U.S. Stocks Move Sharply Lower Amid Continued Increase In Treasury Yields

Following the mixed performance seen in the previous session, stocks moved sharply lower during trading on Tuesday. With the steep drops on the day, the Nasdaq and the S&P 500 fell to their lowest closing levels in one and two months, respectively.

The major averages all finished the day firmly in negative territory. The Dow tumbled 569.38 points or 1.6 percent to 34,299.99, the Nasdaq plunged 423.29 points or 2.8 percent to 14,546.68 and the S&P 500 slumped 90.48 points or 2 percent to 4,352.63.

Technology stocks helped lead the notable move to the downside on the day amid a continued advance by treasury yields.

Extending the upward move seen since last week’s announcement from the Federal Reserve, the yield on the benchmark ten-year note reached its highest levels in over three months.

The increase in treasury yields, which move opposite of bond prices, came as the Fed has signaled plans to begin scaling back its asset purchases in the near future.

Also contributing to the continued advance by yields, Federal Reserve Chair Jerome Powell warned members of the Senate Banking Committee about upside risks to inflation during testimony this morning.

In prepared remarks, Powell predicted inflation will remain elevated in the coming months before moderating.

“As the economy continues to reopen and spending rebounds, we are seeing upward pressure on prices, particularly due to supply bottlenecks in some sectors,” Powell said.

He added, “These effects have been larger and longer lasting than anticipated, but they will abate, and as they do, inflation is expected to drop back toward our longer-run 2 percent goal.”

Powell warned supply bottlenecks, hiring difficulties, and other constraints could prove to be greater and more enduring as the economic reopening continues, posing upside risks to inflation.

“If sustained higher inflation were to become a serious concern, we would certainly respond and use our tools to ensure that inflation runs at levels that are consistent with our goal,” the Fed chief said.

Adding to the negative sentiment on Wall Street, the Conference Board released a report unexpectedly showing a continued deterioration in U.S. consumer confidence in the month of September.

The Conference Board said its consumer confidence index tumbled to 109.3 in September from an upwardly revised 115.2 in August.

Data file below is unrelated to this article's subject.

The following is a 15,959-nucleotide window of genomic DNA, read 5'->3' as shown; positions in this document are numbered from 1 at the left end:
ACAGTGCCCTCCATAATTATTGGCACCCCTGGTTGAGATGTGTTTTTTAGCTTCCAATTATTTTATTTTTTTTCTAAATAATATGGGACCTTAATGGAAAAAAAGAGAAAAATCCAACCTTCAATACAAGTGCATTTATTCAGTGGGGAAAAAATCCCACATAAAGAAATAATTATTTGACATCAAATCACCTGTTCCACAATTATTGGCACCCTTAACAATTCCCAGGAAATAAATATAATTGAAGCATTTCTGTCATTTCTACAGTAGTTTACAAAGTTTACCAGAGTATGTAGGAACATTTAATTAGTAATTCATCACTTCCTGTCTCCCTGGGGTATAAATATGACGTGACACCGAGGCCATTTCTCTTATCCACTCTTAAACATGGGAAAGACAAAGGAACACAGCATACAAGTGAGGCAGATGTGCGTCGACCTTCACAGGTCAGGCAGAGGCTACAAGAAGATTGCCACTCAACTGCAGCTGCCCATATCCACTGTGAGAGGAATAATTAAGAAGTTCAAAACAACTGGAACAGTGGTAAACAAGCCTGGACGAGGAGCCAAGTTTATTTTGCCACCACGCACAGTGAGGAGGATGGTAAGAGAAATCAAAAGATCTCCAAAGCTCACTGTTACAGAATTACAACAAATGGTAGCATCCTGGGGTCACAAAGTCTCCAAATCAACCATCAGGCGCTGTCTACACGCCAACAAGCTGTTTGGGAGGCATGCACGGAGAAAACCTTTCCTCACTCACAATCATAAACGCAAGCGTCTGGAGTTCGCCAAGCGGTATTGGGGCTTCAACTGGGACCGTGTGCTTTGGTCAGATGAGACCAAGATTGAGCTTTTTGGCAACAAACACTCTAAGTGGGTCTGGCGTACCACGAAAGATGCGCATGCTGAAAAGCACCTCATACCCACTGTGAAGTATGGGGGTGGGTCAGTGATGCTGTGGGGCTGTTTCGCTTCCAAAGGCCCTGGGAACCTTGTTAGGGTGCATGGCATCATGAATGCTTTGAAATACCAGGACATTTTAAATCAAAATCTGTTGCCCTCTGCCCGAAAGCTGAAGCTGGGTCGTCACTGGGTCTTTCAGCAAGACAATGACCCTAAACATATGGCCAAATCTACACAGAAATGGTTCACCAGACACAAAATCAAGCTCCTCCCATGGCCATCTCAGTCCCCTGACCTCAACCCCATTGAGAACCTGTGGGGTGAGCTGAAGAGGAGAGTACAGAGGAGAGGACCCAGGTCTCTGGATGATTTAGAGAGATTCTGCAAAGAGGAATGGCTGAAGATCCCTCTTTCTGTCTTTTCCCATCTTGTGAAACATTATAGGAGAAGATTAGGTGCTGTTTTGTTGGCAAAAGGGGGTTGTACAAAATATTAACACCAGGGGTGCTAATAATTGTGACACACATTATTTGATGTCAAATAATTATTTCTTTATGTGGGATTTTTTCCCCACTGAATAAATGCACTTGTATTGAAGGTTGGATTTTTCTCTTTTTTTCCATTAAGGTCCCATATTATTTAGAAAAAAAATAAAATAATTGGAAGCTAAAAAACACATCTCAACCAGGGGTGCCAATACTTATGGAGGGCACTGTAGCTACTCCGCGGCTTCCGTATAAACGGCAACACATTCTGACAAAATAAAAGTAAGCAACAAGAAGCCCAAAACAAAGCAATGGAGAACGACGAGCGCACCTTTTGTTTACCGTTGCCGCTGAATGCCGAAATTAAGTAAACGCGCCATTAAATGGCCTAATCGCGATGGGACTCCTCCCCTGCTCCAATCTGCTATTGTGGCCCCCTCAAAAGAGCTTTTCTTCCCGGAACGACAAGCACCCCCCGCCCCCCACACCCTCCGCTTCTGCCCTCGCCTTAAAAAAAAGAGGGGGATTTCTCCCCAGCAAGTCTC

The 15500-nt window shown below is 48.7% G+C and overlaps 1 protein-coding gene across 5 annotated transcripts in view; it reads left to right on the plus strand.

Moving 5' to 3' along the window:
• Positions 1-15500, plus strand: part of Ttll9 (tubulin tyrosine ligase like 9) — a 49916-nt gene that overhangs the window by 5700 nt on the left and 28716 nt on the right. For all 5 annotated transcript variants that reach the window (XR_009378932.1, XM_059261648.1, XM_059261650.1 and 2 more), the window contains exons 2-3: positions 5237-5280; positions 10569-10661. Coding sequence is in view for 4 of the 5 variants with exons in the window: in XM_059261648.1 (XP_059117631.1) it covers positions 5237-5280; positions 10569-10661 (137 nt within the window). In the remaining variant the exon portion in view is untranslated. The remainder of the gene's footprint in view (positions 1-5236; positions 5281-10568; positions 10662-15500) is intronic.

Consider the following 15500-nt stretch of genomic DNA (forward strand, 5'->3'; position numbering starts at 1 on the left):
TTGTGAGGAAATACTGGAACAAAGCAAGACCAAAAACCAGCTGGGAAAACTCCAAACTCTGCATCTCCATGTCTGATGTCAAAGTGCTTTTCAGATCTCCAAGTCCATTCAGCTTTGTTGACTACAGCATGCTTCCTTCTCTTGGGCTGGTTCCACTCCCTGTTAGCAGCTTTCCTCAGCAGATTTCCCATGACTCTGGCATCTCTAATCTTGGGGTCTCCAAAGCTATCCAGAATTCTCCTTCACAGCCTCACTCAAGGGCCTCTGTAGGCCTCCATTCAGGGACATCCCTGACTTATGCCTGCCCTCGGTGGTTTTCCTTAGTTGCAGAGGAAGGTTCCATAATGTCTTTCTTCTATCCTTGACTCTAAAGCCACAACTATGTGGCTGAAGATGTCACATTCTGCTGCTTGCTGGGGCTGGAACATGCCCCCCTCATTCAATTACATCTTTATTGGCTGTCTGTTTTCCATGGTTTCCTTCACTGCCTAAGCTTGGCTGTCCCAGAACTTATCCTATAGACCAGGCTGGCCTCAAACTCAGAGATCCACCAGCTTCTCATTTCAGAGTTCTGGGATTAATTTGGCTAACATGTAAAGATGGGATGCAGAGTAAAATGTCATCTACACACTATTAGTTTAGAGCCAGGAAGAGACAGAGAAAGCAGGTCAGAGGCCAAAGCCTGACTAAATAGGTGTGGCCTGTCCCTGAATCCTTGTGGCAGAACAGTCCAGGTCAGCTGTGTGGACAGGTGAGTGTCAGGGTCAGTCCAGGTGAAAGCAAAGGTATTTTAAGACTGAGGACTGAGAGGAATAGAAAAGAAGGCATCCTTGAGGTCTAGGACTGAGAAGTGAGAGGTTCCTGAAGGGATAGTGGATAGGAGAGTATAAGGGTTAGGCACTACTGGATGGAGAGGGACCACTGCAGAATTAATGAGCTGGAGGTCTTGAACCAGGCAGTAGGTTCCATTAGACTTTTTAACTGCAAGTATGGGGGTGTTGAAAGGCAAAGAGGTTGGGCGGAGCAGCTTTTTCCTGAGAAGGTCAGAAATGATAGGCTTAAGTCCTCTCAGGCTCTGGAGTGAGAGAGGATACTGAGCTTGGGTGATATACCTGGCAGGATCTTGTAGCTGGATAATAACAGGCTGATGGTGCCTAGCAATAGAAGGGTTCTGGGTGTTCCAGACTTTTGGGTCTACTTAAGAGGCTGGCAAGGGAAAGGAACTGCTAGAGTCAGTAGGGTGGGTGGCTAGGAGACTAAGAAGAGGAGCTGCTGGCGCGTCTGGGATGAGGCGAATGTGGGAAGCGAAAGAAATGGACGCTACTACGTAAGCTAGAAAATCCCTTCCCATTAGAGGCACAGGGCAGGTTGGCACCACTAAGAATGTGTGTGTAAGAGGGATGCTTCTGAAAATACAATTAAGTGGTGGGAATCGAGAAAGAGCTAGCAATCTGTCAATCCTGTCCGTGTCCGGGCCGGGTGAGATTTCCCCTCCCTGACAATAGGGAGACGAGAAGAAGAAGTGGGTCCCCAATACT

The decrease surprised economists, who had expected the index to inch up to 114.8 from the 113.8 originally reported for the previous month.

Sector News

Semiconductor stocks showed a substantial move to the downside on the day, dragging the Philadelphia Semiconductor Index down by 3.8 percent to its lowest closing level in over a month.

Significant weakness was also visible among software stocks, as reflected by the 3.7 slump by the Dow Jones U.S. Software Index. The index ended the session at a two-month closing low.

Biotechnology stocks also saw considerable weakness, resulting in a 2.6 percent drop by the NYSE Arca Biotechnology Index.

Housing, steel and computer hardware stocks also showed notable moves to the downside, reflecting broad based weakness on Wall Street.

Other Markets

In overseas trading, stock markets across the Asia-Pacific region turned in a mixed performance during trading on Tuesday. Japan’s Nikkei 225 Index edged down by 0.2 percent, while China’s Shanghai Composite Index climbed by 0.5 percent.

Meanwhile, the major European markets all moved to the downside on the day. While the U.K.’s FTSE 100 Index fell by 0.5 percent, the German DAX Index and the French CAC 40 Index plunged by 2.1 percent and 2.2 percent, respectively.

In the bond market, treasuries climbed off their worst levels but still closed firmly in negative territory. As a result, the yield on the benchmark ten-year note, which moves opposite of its price, climbed 5 basis points to a three-month closing high of 1.534 percent.

Looking Ahead

A report on pending home sales may attract attention on Wednesday along with more remarks by Fed officials, including Powell.

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